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Personal Statements 101

Today on my YouTube channel, Katie Lee CGC Talks Genetic Counseling, I discuss tips to write an excellent personal statement for genetic counseling graduate school.

For many applicants, writing a personal statement is one of the most challenging steps of the application process. These three tips will help you get started with that pesky personal statement (or 10).


The first and most important step to writing an impactful personal statement is identifying poignant examples to include. You should plan to spend at least a couple of hours brainstorming personal experiences that will illustrate how or why you will be an excellent genetic counselor. You should think about experiences that have taken place through working, volunteering, shadowing and in your personal life as well. You may identify experiences where something about genetic counseling really clicked for you or where you demonstrated a characteristic that will make you an excellent student of genetics or counselor, or perhaps an experience that you learned from that ties back into genetic counseling.

If you are preparing to apply for this cycle, set a timer for an hour and journal out some of the experiences that come to mind in detail. Repeat for another hour after taking a short break. Don’t skimp on your reflections of these experiences.

If you are applying in a future cycle, I recommend that you start a google doc or journal where you record relevant experiences that could be used in your personal statements. You will thank yourself later for having detailed experiences to use in your PS and interviews.

Check out my YouTube video for an example that I pulled from my experiences that I think would make for an impactful personal statement. The experience does not need to be groundbreaking, but you should demonstrate your self-reflection and what was learned or can be taken from the experience.

A very common mistake first time applicants make is that they simply summarize their CV in the personal statement. The personal statement should contain detailed and specific examples of experiences that may be included on your CV, but the details should be completely novel.


When writing your personal statement it is very important that you answer the specific prompt provided. Each GC program will provide a prompt which will include questions they want you to cover. Most programs will also list length and formatting requirements on their program website. For bonus fun some programs don’t list any requirements, which may mean a length is not specified. Check with the program if you have checked for this information at least three times and you cannot locate the details on their website.

Take a look below at three prompts from three GC programs for the 2022 application cycle. Notice that while the prompts certainly overlap, different programs have requested that you touch on slightly different topics. Stanford’s prompt asks that you describe future career plans; this is not mentioned in the Sarah Lawrence or Augustana prompts. Augustana’s prompt specifically asks about your exposure to genetic counseling and how the exposure has prepared you for a career in genetic counseling. SLC’s prompt is more general and requests that you describe any experiences that have shaped your interest in genetic counseling. So while the prompts all sound very similar on the first read through, many do guide you to write about specific examples and topics. Read carefully! You should not write one generic prompt and use it for all programs. However, you can write a generic prompt and modify the length, specific examples, and number of examples and make it work for most programs.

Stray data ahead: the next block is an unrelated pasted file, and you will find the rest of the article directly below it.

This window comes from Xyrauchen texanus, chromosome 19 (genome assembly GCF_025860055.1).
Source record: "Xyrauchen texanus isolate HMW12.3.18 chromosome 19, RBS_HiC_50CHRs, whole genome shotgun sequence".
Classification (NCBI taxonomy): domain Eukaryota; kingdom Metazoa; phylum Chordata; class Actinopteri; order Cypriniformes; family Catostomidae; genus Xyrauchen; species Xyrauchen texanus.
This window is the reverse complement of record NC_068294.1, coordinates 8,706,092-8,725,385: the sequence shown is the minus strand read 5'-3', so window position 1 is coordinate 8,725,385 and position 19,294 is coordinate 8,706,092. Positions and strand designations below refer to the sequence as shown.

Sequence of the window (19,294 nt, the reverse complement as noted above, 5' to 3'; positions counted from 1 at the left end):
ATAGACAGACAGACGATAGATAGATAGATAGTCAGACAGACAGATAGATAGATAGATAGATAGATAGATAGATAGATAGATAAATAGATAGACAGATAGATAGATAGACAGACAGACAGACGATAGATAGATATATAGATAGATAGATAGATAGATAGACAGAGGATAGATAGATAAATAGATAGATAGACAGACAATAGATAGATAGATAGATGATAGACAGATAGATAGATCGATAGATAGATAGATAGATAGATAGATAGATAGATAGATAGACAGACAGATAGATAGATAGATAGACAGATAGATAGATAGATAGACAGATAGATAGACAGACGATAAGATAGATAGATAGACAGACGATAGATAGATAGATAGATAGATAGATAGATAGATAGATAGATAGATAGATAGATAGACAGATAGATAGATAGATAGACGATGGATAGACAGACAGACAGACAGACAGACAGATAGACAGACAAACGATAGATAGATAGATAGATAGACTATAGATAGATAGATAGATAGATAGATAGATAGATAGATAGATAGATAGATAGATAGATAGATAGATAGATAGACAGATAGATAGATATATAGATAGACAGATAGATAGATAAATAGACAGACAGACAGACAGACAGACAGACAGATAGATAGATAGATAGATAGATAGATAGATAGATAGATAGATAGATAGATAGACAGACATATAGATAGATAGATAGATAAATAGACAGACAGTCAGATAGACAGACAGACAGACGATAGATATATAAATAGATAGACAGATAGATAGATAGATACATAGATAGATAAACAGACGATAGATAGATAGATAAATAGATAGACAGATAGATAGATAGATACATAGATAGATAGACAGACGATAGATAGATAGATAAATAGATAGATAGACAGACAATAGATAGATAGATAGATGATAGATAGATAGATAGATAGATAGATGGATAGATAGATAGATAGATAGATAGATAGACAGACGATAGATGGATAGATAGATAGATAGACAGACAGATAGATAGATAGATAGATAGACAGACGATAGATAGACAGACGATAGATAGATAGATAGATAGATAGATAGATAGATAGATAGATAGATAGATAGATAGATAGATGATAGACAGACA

Stanford’s Prompt:

The Statement of Purpose should succinctly describe your reasons for applying to the genetic counseling program, your preparation for this field, research interests, future career plans, and other aspects of your background and interests which may aid the review committee in evaluating your aptitude and motivation for genetic counseling. Please limit your personal statement to 2 pages. We prefer double spaced submissions.

Sarah Lawrence’s Prompt

Please submit a personal statement describing how your academic, extracurricular, and life experiences have shaped your interest in genetic counseling and prepared you to be successful both in graduate school and the profession.

Augustana’s Prompt

You must upload a personal statement--1250 words or less--highlighting your motivation to become a genetic counselor and emphasizing your prior and current experiences and exposure to genetic counseling, and how both have prepared you to enter and will benefit you in the profession.


Once you have your experiences listed and understand exactly what the prompts from your programs of interest are asking for, pick the experiences that set you apart the most from the average applicant while answering the prompt. Make sure you select experiences that help you stand out and display characteristics that make up a strong applicant.


I recommend pasting all of the prompts for your schools of interest in a google doc and outlining what you plan to touch on for each personal statement. If you can identify multiple prompts that are very similar in length and topics, group them together as one and refine after you get a draft down.

Once you have outlines for each prompt, start with whichever prompt feels the easiest. Copy and paste the most relevant experiences from the brainstorming/journaling session in step 1 and either expand or cut down the length and level of details depending on the prompt and the length requirements. Begin to think about how to make your personal statement a cohesive story with an introduction and conclusion as you edit the meat.

The hardest part of the personal statement is just

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